SBIR Phase II: Dual-Wavelength Diffractive Optics for Absorbance-Modulation Optical Lithography
National Science Foundation
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Small Business Information
15 WARD ST, Somerville, MA, 02143
Socially and Economically Disadvantaged:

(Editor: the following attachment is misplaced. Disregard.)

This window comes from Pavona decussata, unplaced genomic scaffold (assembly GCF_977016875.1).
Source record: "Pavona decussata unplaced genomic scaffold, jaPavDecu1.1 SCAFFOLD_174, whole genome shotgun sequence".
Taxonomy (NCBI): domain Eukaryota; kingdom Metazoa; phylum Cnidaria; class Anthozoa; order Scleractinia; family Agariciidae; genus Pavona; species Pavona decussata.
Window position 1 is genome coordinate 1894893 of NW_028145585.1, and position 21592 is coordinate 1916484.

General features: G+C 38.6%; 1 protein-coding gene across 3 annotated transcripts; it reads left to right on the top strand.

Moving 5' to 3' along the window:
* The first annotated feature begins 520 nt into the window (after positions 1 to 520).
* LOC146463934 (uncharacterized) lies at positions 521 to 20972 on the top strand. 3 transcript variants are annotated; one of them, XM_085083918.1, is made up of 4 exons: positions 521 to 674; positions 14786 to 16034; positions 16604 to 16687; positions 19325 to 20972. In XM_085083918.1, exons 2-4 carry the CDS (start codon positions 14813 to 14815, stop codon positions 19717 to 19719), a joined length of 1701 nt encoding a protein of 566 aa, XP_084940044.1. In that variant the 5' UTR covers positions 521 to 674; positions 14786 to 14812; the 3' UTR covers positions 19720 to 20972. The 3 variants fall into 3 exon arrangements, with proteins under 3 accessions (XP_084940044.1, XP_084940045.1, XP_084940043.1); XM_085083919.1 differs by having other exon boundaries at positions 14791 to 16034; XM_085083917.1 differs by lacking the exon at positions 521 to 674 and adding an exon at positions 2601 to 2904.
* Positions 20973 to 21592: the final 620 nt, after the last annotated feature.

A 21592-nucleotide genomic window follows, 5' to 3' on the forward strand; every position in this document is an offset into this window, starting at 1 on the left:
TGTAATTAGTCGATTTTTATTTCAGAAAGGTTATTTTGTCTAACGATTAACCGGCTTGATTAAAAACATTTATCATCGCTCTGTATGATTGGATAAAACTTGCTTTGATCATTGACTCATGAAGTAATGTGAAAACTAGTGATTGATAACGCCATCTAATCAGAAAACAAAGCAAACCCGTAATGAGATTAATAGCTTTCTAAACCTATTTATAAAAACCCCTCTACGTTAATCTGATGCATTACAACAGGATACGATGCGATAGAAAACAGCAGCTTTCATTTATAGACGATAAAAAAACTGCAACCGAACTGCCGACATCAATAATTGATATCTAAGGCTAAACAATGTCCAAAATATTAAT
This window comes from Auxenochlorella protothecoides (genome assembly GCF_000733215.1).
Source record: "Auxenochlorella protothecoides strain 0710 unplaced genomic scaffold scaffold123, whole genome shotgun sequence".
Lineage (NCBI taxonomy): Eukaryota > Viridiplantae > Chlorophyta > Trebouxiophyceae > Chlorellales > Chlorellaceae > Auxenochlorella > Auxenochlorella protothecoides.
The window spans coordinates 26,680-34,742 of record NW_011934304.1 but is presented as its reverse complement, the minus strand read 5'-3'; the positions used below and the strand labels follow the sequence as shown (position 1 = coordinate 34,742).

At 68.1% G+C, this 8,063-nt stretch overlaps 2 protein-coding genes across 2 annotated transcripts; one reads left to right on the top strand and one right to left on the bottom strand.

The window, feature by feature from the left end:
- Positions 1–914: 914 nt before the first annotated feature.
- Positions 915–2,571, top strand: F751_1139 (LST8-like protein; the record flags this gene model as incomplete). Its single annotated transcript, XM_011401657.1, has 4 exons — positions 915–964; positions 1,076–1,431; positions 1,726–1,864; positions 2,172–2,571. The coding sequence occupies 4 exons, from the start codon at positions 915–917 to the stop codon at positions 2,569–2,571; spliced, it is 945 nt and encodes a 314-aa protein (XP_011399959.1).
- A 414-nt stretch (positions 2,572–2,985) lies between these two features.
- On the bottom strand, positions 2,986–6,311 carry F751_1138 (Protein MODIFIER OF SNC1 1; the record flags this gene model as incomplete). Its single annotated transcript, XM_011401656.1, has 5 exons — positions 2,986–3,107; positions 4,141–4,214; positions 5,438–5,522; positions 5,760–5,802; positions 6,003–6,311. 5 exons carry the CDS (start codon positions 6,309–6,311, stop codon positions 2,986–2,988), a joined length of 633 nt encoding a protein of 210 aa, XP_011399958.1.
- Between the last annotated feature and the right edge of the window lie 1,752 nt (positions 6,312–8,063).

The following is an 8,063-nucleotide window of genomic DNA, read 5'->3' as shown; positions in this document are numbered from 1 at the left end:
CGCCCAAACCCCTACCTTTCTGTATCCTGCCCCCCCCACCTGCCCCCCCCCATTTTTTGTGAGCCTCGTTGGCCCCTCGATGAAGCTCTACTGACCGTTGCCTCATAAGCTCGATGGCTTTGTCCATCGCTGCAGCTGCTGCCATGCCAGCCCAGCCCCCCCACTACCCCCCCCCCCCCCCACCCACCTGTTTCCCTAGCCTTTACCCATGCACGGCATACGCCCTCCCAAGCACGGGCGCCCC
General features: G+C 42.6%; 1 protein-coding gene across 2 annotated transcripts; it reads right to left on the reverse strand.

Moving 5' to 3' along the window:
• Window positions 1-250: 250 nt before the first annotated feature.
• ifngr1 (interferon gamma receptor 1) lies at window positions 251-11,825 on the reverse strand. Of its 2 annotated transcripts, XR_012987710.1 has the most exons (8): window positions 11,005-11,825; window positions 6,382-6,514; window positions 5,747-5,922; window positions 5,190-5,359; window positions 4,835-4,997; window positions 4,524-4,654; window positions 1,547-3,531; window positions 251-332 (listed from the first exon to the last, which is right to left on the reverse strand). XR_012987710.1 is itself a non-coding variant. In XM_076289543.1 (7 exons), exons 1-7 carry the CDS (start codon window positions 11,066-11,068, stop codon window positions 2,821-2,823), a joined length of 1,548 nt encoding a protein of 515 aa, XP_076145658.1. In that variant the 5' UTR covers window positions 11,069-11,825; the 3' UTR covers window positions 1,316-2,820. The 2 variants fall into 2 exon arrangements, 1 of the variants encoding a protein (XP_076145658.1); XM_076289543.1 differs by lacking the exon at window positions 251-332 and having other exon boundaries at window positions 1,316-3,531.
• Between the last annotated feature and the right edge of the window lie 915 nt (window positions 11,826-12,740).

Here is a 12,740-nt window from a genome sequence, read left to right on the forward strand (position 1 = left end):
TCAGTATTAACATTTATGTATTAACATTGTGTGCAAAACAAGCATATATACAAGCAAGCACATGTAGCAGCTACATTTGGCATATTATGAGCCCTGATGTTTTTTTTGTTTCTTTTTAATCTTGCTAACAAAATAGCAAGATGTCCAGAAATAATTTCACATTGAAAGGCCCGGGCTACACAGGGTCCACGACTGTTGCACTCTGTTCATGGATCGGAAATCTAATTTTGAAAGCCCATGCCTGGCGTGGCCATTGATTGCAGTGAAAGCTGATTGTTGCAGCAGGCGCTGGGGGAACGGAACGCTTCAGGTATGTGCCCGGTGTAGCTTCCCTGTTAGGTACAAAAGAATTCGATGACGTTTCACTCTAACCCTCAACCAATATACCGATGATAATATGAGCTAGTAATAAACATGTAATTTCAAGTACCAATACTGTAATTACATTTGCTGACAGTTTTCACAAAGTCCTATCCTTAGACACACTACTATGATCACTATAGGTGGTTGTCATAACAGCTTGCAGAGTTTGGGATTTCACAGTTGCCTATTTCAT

AbstractThis award is funded under the American Recovery and Reinvestment Act of 2009 (Public Law 111-5). This Small Business Innovation Research (SBIR) Phase II project aims to develop an optical-maskless-lithography technology that is capable of high resolution, high throughput, flexibility, low cost, and extendibility. Current lithography technologies suffer from the problems of high tool costs, high mask costs, and inflexibility (in the case of optical-projection lithography), or high tool costs, very low throughputs, and high complexity (in the case of scanning-electron-beam lithography). The emerging Zone-Plate-Array-Lithography (ZPAL) technology and its optical extension to sub-100 nanometers via absorbance-modulation optical lithography (AMOL) will mitigate these issues, while providing unprecedented flexibility in nanopatterning. The proposed project covers three major thrusts: firstly, the manufacture of zone-plate arrays containing over 1000 zone plates, each with a numerical-aperture (NA) greater than 0.85; second, the manufacture of dichromat arrays containing over 1000 zone plates, each with a numerical-aperture (NA) greater than 0.85; and lastly, the design of high-efficiency lenses to overcome many of limitations of conventional zone plates and dichromats. The broader impact/commercial potential of this project is the creation of a fabrication tool which will enable a new paradigm in the development and manufacture of nanostructures by sharply reducing the development-cycle time and manufacturing costs. At present, the tools that are available for the creation of such nanostructures are highly limited in flexibility, resolution, cost and throughput. Being maskless, this technology provides flexibility by enabling the designers of nanostructures to quickly realize their designs in hardware for prototyping and even low-volume manufacturing. This new tool could potentially benefit a wide spectrum of industries including micro-electro-mechanical devices (MEMs), nano-electro-mechanical devices (NEMs), nano-electronics, nano-magnetics, integrated optics, photonics, biochips, and microfluidics.
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